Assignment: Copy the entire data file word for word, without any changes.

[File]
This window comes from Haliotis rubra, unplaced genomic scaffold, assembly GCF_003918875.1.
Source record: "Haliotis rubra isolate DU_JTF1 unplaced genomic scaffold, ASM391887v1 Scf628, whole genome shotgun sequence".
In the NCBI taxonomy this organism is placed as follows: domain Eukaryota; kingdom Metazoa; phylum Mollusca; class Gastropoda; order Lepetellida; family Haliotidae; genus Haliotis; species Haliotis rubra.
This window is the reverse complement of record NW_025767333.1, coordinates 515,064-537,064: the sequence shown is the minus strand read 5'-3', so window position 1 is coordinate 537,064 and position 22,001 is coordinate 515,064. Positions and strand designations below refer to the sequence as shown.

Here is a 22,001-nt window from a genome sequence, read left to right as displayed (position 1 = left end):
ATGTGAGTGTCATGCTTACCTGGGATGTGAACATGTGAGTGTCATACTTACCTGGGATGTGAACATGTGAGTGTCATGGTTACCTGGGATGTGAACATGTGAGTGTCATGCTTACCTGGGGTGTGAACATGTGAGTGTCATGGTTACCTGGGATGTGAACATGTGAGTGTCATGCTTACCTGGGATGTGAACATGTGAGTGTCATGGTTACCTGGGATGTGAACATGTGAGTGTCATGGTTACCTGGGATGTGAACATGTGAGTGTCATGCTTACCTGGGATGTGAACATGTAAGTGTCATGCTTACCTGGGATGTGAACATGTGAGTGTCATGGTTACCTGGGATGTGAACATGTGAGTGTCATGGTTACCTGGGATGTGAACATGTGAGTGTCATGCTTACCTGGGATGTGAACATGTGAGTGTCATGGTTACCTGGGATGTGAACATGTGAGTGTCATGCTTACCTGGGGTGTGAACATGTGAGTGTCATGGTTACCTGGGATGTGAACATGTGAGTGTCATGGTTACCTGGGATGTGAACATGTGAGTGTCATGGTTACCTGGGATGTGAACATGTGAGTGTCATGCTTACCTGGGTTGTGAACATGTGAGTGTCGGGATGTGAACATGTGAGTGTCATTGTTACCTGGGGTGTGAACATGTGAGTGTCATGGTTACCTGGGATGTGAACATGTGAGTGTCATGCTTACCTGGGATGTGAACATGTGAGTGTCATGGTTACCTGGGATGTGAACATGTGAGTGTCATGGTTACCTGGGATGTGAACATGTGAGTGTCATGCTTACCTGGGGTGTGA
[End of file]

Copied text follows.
This window comes from Haliotis rubra, unplaced genomic scaffold, assembly GCF_003918875.1.
Source record: "Haliotis rubra isolate DU_JTF1 unplaced genomic scaffold, ASM391887v1 Scf628, whole genome shotgun sequence".
In the NCBI taxonomy this organism is placed as follows: domain Eukaryota; kingdom Metazoa; phylum Mollusca; class Gastropoda; order Lepetellida; family Haliotidae; genus Haliotis; species Haliotis rubra.
This window is the reverse complement of record NW_025767333.1, coordinates 515,064-537,064: the sequence shown is the minus strand read 5'-3', so window position 1 is coordinate 537,064 and position 22,001 is coordinate 515,064. Positions and strand designations below refer to the sequence as shown.

Here is a 22,001-nt window from a genome sequence, read left to right as displayed (position 1 = left end):
ATGTGAGTGTCATGCTTACCTGGGATGTGAACATGTGAGTGTCATACTTACCTGGGATGTGAACATGTGAGTGTCATGGTTACCTGGGATGTGAACATGTGAGTGTCATGCTTACCTGGGGTGTGAACATGTGAGTGTCATGGTTACCTGGGATGTGAACATGTGAGTGTCATGCTTACCTGGGATGTGAACATGTGAGTGTCATGGTTACCTGGGATGTGAACATGTGAGTGTCATGGTTACCTGGGATGTGAACATGTGAGTGTCATGCTTACCTGGGATGTGAACATGTAAGTGTCATGCTTACCTGGGATGTGAACATGTGAGTGTCATGGTTACCTGGGATGTGAACATGTGAGTGTCATGGTTACCTGGGATGTGAACATGTGAGTGTCATGCTTACCTGGGATGTGAACATGTGAGTGTCATGGTTACCTGGGATGTGAACATGTGAGTGTCATGCTTACCTGGGGTGTGAACATGTGAGTGTCATGGTTACCTGGGATGTGAACATGTGAGTGTCATGGTTACCTGGGATGTGAACATGTGAGTGTCATGGTTACCTGGGATGTGAACATGTGAGTGTCATGCTTACCTGGGTTGTGAACATGTGAGTGTCGGGATGTGAACATGTGAGTGTCATTGTTACCTGGGGTGTGAACATGTGAGTGTCATGGTTACCTGGGATGTGAACATGTGAGTGTCATGCTTACCTGGGATGTGAACATGTGAGTGTCATGGTTACCTGGGATGTGAACATGTGAGTGTCATGGTTACCTGGGATGTGAACATGTGAGTGTCATGCTTACCTGGGGTGTGA